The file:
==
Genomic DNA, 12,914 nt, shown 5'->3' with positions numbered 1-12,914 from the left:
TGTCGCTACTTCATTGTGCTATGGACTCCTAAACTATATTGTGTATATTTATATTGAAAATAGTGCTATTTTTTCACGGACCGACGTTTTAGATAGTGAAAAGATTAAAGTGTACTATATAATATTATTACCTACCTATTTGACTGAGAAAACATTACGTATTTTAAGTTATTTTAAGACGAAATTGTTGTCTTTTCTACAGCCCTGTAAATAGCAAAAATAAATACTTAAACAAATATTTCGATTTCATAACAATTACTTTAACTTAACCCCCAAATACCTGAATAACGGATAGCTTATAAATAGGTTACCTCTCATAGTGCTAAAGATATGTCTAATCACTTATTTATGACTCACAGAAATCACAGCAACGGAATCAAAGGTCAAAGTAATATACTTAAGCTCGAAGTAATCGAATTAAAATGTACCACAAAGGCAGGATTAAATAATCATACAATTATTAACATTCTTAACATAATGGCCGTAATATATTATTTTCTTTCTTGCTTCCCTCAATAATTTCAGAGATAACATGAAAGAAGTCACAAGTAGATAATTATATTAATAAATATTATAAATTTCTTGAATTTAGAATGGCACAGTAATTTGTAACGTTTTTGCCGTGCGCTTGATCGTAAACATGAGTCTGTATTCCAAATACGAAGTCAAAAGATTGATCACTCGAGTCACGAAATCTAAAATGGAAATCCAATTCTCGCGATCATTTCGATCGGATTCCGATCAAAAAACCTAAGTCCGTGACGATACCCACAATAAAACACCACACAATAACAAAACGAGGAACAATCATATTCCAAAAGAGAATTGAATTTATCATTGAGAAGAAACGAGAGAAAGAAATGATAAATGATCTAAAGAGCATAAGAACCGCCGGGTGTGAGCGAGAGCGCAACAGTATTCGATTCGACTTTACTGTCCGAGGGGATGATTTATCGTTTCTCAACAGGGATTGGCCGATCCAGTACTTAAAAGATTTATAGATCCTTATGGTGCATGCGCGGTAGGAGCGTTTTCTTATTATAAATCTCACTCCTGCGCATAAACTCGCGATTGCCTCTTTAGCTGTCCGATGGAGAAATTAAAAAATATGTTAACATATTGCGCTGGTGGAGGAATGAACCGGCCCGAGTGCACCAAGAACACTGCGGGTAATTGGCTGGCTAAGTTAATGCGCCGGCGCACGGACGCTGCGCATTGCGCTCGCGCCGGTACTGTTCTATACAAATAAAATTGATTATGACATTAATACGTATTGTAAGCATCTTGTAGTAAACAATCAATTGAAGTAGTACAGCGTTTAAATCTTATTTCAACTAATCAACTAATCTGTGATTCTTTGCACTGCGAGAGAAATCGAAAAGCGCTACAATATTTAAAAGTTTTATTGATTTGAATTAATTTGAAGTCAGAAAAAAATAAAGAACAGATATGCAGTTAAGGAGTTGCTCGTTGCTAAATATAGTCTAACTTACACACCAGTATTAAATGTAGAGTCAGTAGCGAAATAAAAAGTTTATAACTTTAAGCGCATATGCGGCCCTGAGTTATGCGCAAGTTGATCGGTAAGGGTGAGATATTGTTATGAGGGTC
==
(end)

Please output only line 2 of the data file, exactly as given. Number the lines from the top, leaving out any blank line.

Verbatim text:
TGTCGCTACTTCATTGTGCTATGGACTCCTAAACTATATTGTGTATATTTATATTGAAAATAGTGCTATTTTTTCACGGACCGACGTTTTAGATAGTGAAAAGATTAAAGTGTACTATATAATATTATTACCTACCTATTTGACTGAGAAAACATTACGTATTTTAAGTTATTTTAAGACGAAATTGTTGTCTTTTCTACAGCCCTGTAAATAGCAAAAATAAATACTTAAACAAATATTTCGATTTCATAACAATTACTTTAACTTAACCCCCAAATACCTGAATAACGGATAGCTTATAAATAGGTTACCTCTCATAGTGCTAAAGATATGTCTAATCACTTATTTATGACTCACAGAAATCACAGCAACGGAATCAAAGGTCAAAGTAATATACTTAAGCTCGAAGTAATCGAATTAAAATGTACCACAAAGGCAGGATTAAATAATCATACAATTATTAACATTCTTAACATAATGGCCGTAATATATTATTTTCTTTCTTGCTTCCCTCAATAATTTCAGAGATAACATGAAAGAAGTCACAAGTAGATAATTATATTAATAAATATTATAAATTTCTTGAATTTAGAATGGCACAGTAATTTGTAACGTTTTTGCCGTGCGCTTGATCGTAAACATGAGTCTGTATTCCAAATACGAAGTCAAAAGATTGATCACTCGAGTCACGAAATCTAAAATGGAAATCCAATTCTCGCGATCATTTCGATCGGATTCCGATCAAAAAACCTAAGTCCGTGACGATACCCACAATAAAACACCACACAATAACAAAACGAGGAACAATCATATTCCAAAAGAGAATTGAATTTATCATTGAGAAGAAACGAGAGAAAGAAATGATAAATGATCTAAAGAGCATAAGAACCGCCGGGTGTGAGCGAGAGCGCAACAGTATTCGATTCGACTTTACTGTCCGAGGGGATGATTTATCGTTTCTCAACAGGGATTGGCCGATCCAGTACTTAAAAGATTTATAGATCCTTATGGTGCATGCGCGGTAGGAGCGTTTTCTTATTATAAATCTCACTCCTGCGCATAAACTCGCGATTGCCTCTTTAGCTGTCCGATGGAGAAATTAAAAAATATGTTAACATATTGCGCTGGTGGAGGAATGAACCGGCCCGAGTGCACCAAGAACACTGCGGGTAATTGGCTGGCTAAGTTAATGCGCCGGCGCACGGACGCTGCGCATTGCGCTCGCGCCGGTACTGTTCTATACAAATAAAATTGATTATGACATTAATACGTATTGTAAGCATCTTGTAGTAAACAATCAATTGAAGTAGTACAGCGTTTAAATCTTATTTCAACTAATCAACTAATCTGTGATTCTTTGCACTGCGAGAGAAATCGAAAAGCGCTACAATATTTAAAAGTTTTATTGATTTGAATTAATTTGAAGTCAGAAAAAAATAAAGAACAGATATGCAGTTAAGGAGTTGCTCGTTGCTAAATATAGTCTAACTTACACACCAGTATTAAATGTAGAGTCAGTAGCGAAATAAAAAGTTTATAACTTTAAGCGCATATGCGGCCCTGAGTTATGCGCAAGTTGATCGGTAAGGGTGAGATATTGTTATGAGGGTC